In the past two years, RFD has erected two cargo buildings with 190,000 square feet of space and parking positions for up to six Boeing 747-8 freighters. Maersk Air Cargo is subleasing a 60,000-square-foot section, acquired as part of its recent acquisition of German forwarder Senator International. Another large forwarder, DB Schenker, occupies 50,000 square feet to support its controlled fleet of charter aircraft. The remaining space is managed by local ground handler Emery Air for an assortment of tenants, including large European forwarder DSV. 

The fourth phase of Rockford’s expansion will eventually deliver up to 1 million square feet of facilities, plus aircraft positions, for cargo operations. Ryan said the initial buildout will probably cover 200,000 to 400,000 square feet and that several logistics providers have already shown interest in leasing space.

Oakley said moving from concept to building design is on hold as the airport authority waits for the air cargo market to recover from the current downturn tied to the slowdown in the global economy. Some analysts expect air and ocean trade volumes to pick up again in the second half of the year or 2024, depending on the course of inflation and retail inventory corrections. Construction is estimated to take 18 to 24 months.

Meanwhile, construction will start in the spring on a new 4,267-foot taxiway to increase access to the south cargo area directly from the runway. The additional taxiway will ensure extra-large widebody aircraft, such as 747-8s, can pass simultaneously without having to stop to give the right-of-way. 

The airport authority last fall received a $6.8 million grant for the project from the FAA, with a second tranche of grant money expected this fiscal year. Oakley said the taxiway could open by the fall. 

It’s only five minutes from wheels down to engine off when you land at Rockford,” Ryan said. “That is a huge impact for wear and tear on the engines, fuel burn and carbon emissions.” 

Oakley added that airlines can save nearly an hour of operating time — 25 minutes or more in taxiing each direction — at Rockford compared to a large airport like O’Hare. The difference in carbon dioxide emissions for a single inbound or outbound movement for a 747-400 can be 20 tons, officials said.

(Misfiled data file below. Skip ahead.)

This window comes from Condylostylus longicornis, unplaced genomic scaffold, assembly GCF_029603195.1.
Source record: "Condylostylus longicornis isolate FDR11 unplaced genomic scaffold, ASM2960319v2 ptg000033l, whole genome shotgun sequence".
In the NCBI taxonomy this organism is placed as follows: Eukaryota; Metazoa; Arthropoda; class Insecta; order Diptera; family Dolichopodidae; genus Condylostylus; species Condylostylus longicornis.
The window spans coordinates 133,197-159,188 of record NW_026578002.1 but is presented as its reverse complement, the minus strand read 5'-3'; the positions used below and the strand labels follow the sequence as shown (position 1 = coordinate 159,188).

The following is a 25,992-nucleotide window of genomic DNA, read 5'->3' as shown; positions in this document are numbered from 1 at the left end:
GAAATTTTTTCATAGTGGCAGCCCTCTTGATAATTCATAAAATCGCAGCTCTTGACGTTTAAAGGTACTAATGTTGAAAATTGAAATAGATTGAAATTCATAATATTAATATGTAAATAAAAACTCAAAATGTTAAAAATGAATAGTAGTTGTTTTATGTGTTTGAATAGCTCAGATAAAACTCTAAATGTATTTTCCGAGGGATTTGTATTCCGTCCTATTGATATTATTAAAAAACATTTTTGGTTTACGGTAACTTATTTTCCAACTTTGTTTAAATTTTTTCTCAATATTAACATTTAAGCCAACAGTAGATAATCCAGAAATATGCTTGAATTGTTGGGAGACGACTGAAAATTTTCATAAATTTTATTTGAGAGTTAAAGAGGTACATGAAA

RFD last year also announced a partnership with Kale Logistics Solutions to implement an airport cargo community system to facilitate faster data exchange and improve efficiency of truck transfers and other tasks. 

Fuel farm

Officials last week opened a temporary fuel storage area, consisting of four connected containers with bladders that can hold 70,000 gallons of jet fuel, in the south cargo zone. Meanwhile, construction is expected to start this summer on a permanent fuel farm on the north end of the airport, adjacent to UPS’ dedicated fuel facility, that will have 500,000 to 1 million gallons of pipeline-connected storage, Oakley said. The project is estimated to cost $2 million to $3 million.

Currently planes in the midfield are refueled by tanker trucks. The goal is to build a pipeline under the tarmac in six or seven years so ramp workers can refuel aircraft with fixed hydrants.

Existing storage areas around the airport, which also serves passenger airlines, can hold about 100,000 gallons. Relying on constant tankering at an airport that consumes up to 50 million gallons per year increases the risk for weather and other disruptions.

More FreightWaves/American Shipper stories by Eric Kulisch.

Subscribe to the American Shipper Air newsletter.


Fed up with cargo congestion, freight forwarders flee O’Hare airport

Rockford rocket: Cargo business blasts off at Chicagoland airport

Eric Kulisch

Eric is the Supply Chain and Air Cargo Editor at FreightWaves. An award-winning business journalist with extensive experience covering the logistics sector, Eric spent nearly two years as the Washington, D.C., correspondent for Automotive News, where he focused on regulatory and policy issues surrounding autonomous vehicles, mobility, fuel economy and safety. He has won two regional Gold Medals and a Silver Medal from the American Society of Business Publication Editors for government and trade coverage, and news analysis. He was voted best for feature writing and commentary in the Trade/Newsletter category by the D.C. Chapter of the Society of Professional Journalists. He won Environmental Journalist of the Year from the Seahorse Freight Association in 2014 and was the group's 2013 Supply Chain Journalist of the Year. In December 2022, Eric was voted runner up for Air Cargo Journalist by the Seahorse Freight Association. As associate editor at American Shipper Magazine for more than a decade, he wrote about trade, freight transportation and supply chains. He has appeared on Marketplace, ABC News and National Public Radio to talk about logistics issues in the news. Eric is based in Vancouver, Washington. He can be reached for comments and tips at [email protected]